Magnetic iron oxide nanoparticles

Magnetic iron oxide nanoparticles (MINPs) are also attractive nanoparticles with an excellent magnetic property that is suitable for application in biomedical approaches. Although MINPs are easily oxidized with air, similar to GNPs, their surface can be modified to provide better stability than the naked form. Various types of inorganic coatings, such as metal substance, silica, sulfide, metal oxide, and nonmetal material, can be used for coating the surface of MINPs. Besides these inorganic materials, MINPs can also be indirectly or directly coated with organic materials. The common organic materials that have been used to coat the surface of MINPs are dextran, starch, poly(ethylene glycol) (PEG), poly(D, L-lactide), and polyethylenimine. In general, after coating MINPs with these materials, they can be further modified with designed molecules (Wu et al., 2008, 2015). It is commonly known that there are three popular forms of MINPs: hematite (a-Fe2O3), magnetite (Fe2O4), and maghemite (y-Fe2O3) (Fig. 7.2) (Wu et al., 2015). Their morphology relies on an iron oxide precursor with other processes such as nucleation, growth, and adsorption, which cause more difficulty in controlling the shape and size of MINPs than gold nanoparticle synthesis. Nevertheless, different shapes and sizes of MINPs can be prepared through various techniques, such as hydrothermal synthesis, thermal decomposition, coprecipitation, and sonochemical synthesis (Roca et al., 2009; Wu et al., 2008). The aggregation is an important factor on synthesis of MINPs (Mohapatra and Anand, 2010). Different techniques for MINP synthesis were reviewed by Laurent et al. (2008). As mentioned previously, it is important to make MINPS stable against aggregation stimulated by the magnetic field and biological fluid. To overcome this aggregation problem, controlling electrostatic and steric repulsions is a key factor. Therefore many approaches of surface coatings have been applied to increase the stability of MINPs. However, the coating effect on magnetic property and biocompatibility of MINPs needs to be taken into consideration.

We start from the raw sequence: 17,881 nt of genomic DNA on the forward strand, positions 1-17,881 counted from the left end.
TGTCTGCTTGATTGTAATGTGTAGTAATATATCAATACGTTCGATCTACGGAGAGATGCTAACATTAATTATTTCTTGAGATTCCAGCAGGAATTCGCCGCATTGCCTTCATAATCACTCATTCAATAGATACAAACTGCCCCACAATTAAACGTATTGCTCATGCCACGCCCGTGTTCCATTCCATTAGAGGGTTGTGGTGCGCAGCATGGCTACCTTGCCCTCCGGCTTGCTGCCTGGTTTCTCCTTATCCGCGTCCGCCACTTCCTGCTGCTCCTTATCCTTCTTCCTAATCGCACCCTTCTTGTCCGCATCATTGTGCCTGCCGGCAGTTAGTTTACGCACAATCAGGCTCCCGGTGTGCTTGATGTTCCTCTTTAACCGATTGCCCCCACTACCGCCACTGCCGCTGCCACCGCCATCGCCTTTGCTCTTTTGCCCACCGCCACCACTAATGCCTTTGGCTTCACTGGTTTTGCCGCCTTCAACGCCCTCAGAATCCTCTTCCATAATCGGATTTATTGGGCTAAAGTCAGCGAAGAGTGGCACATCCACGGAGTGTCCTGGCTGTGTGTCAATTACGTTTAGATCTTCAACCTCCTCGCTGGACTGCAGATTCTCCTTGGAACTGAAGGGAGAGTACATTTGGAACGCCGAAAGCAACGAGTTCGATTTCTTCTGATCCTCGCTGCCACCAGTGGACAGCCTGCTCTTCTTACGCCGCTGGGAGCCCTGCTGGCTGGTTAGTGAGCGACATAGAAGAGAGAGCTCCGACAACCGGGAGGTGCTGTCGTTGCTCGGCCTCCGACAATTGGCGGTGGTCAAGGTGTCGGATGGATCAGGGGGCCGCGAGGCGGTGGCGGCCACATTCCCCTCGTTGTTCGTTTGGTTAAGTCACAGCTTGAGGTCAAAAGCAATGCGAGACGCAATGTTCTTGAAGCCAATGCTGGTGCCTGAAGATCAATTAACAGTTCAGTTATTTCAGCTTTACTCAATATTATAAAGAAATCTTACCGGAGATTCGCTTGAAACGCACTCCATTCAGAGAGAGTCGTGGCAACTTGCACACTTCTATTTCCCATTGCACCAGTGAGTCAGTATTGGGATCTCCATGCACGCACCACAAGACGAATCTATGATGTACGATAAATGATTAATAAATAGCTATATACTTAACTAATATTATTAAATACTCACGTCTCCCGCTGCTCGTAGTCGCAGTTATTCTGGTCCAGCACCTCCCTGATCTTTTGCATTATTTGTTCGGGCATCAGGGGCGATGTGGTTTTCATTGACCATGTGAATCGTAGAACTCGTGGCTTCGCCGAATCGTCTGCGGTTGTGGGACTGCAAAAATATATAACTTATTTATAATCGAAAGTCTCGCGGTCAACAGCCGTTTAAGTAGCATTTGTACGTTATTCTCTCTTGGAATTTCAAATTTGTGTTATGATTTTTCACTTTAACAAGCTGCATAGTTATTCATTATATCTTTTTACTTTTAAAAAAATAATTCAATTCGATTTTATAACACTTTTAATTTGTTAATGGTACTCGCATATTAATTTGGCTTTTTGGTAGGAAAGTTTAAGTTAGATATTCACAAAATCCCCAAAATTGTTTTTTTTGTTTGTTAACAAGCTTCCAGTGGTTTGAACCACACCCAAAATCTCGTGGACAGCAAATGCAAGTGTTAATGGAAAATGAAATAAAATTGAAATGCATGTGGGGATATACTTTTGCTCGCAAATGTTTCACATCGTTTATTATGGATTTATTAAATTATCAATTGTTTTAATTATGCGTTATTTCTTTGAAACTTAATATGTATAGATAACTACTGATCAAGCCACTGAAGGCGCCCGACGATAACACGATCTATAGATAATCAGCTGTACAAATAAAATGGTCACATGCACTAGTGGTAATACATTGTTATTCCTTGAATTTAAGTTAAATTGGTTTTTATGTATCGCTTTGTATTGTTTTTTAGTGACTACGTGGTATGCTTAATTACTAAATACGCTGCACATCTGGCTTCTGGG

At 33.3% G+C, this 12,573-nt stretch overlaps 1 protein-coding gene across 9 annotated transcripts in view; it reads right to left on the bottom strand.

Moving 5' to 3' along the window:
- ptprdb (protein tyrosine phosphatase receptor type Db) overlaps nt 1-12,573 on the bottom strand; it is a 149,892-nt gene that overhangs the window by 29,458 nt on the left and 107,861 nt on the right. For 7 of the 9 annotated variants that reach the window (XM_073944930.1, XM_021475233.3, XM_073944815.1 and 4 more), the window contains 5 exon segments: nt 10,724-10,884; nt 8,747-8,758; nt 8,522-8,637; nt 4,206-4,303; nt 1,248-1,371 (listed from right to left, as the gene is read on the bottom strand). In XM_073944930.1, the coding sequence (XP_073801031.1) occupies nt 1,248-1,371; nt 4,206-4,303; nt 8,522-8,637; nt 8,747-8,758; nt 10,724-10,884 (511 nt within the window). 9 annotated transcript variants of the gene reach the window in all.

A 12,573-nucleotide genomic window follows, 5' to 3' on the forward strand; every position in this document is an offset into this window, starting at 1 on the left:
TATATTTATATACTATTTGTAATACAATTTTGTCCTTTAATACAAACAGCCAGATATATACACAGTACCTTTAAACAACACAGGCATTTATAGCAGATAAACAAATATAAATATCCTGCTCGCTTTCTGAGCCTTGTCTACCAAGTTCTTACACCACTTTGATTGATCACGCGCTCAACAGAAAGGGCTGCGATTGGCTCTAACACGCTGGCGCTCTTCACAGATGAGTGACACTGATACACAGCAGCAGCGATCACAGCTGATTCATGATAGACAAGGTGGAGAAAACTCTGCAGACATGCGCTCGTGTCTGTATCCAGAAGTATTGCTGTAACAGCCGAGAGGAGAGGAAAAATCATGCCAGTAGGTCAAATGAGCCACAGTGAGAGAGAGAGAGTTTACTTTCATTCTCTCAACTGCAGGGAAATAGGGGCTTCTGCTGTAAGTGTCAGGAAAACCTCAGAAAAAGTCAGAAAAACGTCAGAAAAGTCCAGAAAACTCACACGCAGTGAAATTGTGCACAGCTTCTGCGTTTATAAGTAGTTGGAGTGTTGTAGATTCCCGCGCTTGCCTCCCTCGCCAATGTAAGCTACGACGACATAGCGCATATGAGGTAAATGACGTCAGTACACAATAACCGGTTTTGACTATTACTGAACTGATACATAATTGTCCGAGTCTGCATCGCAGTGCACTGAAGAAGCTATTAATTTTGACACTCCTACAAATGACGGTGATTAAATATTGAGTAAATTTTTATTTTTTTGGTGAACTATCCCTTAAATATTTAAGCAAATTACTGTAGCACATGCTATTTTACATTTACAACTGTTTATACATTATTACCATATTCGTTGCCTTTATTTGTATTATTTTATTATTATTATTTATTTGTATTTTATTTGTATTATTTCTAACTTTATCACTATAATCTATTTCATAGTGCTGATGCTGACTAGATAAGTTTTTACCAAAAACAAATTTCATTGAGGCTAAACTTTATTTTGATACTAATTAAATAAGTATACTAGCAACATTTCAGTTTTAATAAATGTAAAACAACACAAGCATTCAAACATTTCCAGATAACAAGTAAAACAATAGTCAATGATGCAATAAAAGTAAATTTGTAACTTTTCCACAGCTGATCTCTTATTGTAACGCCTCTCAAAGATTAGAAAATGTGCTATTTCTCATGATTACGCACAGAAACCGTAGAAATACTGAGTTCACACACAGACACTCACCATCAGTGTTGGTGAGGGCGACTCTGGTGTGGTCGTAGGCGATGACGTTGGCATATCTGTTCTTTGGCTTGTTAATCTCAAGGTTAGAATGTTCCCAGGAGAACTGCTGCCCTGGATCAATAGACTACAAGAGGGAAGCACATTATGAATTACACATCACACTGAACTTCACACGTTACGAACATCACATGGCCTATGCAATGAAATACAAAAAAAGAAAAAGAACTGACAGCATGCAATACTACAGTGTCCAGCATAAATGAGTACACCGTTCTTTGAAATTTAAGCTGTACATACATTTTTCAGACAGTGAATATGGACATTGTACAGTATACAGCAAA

Different crystal structure of different MINPs

Figure 7.2 Different crystal structure of different MINPs. The black, green, and red balls represent Fe2+, Fe3+, and O2- respectively. MINPs, magnetic iron oxide nanoparticles. Waiting for permission from Wu, W., Wu, Z., Yu, T., Jiang, C., Kim, W.S., 2015. Recent progress on magnetic iron oxide nanoparticles: synthesis, surface functional strategies and biomedical applications. Science and Technology of Advanced Materials 16, 023501.

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